• Aside from the many, many unjustified assumptions and claims in Mr. Carter’s comment, he attacks Lomborg on the grounds that he is not an authority and says that “for an economist” Lomborg’s statements are nonsense. I don’t think that credentials are particularly relevant here, since all of Lomborg’s claims are sourced back to published research by others, but if one wants to go in that direction, as an economist myself it appears to me that it is Mr. Carter who is badly confused about accounting for private and public costs and benefits, not Lomborg. Moreover, Lomborg’s original Copenhagen Consensus project recruited top-rank economists, including worthies such as Nobel laureate Thomas Schelling, to analyze the relative costs and benefits of CO2 mitigation versus alternative uses of resources. It was these economists’ calculations and estimates that informed Lomborg’s argument at the time that CO2 mitigation ought to be a low priority for public expenditure or regulatory cost.

      • but if one wants to go in that direction, as an economist myself it appears to me that it is Mr. Carter who is badly confused about accounting for private and public costs and benefits, not Lomborg.

        Disagree. I also think that the amount of assumption that goes into making such estimates, let alone based upon an area — CC — that presents a large but uncertain risk range over time, and one which is also difficult itself to properly construe, and upon how our markets will respond to sensible incentive for motivation, is being wildly underestimated, and badly miscontrued.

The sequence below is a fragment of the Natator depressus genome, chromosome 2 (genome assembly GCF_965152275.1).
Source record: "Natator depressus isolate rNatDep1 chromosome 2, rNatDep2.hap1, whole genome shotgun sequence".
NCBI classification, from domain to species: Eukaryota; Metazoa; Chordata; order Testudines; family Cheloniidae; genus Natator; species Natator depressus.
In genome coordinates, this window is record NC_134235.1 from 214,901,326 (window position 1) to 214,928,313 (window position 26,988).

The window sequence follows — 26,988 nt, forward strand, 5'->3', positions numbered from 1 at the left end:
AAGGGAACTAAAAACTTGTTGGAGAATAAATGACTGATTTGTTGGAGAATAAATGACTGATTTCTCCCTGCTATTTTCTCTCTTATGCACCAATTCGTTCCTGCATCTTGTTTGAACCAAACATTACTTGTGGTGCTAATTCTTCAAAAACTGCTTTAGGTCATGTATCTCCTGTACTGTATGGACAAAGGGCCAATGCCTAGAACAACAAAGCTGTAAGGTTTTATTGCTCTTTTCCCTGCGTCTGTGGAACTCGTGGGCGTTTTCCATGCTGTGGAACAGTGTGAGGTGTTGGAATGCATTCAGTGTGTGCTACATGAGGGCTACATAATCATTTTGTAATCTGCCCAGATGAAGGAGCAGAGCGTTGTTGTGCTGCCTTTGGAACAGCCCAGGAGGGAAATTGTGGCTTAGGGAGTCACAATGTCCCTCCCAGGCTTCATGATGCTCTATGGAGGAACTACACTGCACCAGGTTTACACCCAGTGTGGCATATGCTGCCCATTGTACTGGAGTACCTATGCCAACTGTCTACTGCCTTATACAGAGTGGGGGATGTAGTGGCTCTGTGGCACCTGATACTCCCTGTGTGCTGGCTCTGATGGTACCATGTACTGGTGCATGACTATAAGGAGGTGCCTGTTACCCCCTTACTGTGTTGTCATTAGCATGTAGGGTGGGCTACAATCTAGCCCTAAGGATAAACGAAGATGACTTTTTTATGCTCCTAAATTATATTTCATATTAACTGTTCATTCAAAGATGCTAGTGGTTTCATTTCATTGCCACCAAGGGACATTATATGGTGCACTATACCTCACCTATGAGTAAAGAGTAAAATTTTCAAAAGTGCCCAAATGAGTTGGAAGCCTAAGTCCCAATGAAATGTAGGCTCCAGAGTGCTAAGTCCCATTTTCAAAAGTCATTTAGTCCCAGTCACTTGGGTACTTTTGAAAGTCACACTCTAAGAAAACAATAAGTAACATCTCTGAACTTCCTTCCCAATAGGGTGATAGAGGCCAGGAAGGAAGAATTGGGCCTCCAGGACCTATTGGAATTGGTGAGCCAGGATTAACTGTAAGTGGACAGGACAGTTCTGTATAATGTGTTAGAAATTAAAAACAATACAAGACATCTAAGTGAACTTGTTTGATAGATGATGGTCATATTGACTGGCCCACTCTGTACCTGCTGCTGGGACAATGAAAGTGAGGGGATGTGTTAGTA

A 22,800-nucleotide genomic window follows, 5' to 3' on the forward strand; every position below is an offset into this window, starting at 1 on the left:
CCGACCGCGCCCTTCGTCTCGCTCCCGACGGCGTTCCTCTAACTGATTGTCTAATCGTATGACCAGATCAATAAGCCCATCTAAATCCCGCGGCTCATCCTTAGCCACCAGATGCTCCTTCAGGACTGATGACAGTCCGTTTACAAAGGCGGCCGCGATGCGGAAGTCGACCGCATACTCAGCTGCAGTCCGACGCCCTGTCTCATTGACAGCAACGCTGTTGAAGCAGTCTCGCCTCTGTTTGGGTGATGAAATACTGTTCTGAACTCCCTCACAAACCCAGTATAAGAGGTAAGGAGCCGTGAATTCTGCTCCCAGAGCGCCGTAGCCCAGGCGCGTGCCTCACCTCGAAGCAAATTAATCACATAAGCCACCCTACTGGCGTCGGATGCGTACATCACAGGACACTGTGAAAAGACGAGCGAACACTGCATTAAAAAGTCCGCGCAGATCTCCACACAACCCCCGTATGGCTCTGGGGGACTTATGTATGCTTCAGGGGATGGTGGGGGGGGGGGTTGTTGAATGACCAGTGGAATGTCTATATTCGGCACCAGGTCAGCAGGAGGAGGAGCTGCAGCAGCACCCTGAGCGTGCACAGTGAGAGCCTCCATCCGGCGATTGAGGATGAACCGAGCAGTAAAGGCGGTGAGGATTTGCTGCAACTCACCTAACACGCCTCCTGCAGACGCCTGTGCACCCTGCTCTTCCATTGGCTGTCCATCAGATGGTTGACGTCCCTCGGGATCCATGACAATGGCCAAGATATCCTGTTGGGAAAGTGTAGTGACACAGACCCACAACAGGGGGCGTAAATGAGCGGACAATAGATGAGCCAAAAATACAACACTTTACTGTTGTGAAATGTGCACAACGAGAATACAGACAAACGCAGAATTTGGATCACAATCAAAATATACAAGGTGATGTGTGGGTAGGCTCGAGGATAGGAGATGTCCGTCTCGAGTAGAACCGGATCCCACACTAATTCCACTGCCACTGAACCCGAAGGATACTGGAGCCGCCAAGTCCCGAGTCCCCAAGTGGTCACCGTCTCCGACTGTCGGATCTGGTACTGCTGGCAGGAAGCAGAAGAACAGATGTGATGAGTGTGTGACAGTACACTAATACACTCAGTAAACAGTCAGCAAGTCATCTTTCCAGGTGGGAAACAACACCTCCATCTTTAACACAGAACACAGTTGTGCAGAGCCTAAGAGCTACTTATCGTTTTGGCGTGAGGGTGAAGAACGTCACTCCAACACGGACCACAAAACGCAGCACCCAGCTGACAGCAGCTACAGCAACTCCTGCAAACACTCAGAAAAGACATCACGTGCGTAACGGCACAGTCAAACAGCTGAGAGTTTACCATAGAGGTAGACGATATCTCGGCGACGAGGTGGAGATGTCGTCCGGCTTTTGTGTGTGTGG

As for basic economic premises, the idealism of “oh, we should switch over to better stuff that, right now, due to an imbalance of accurate costs, there is absolutely no market motivation for, when, you know, whenever, we do,” is far fetched. Lomborg doesn’t seem to recognize this. If there is a large external if largely hidden harm due to processes that are radically increasing both the likelihood and range of future radical climate shifts, than the processes which don’t present nearly so much external effect are at a severe disadvantageous to those that do, and for which those harms are, nevertheless, not being integrated into their thus heavily (and inefficiently) downward skewed prices.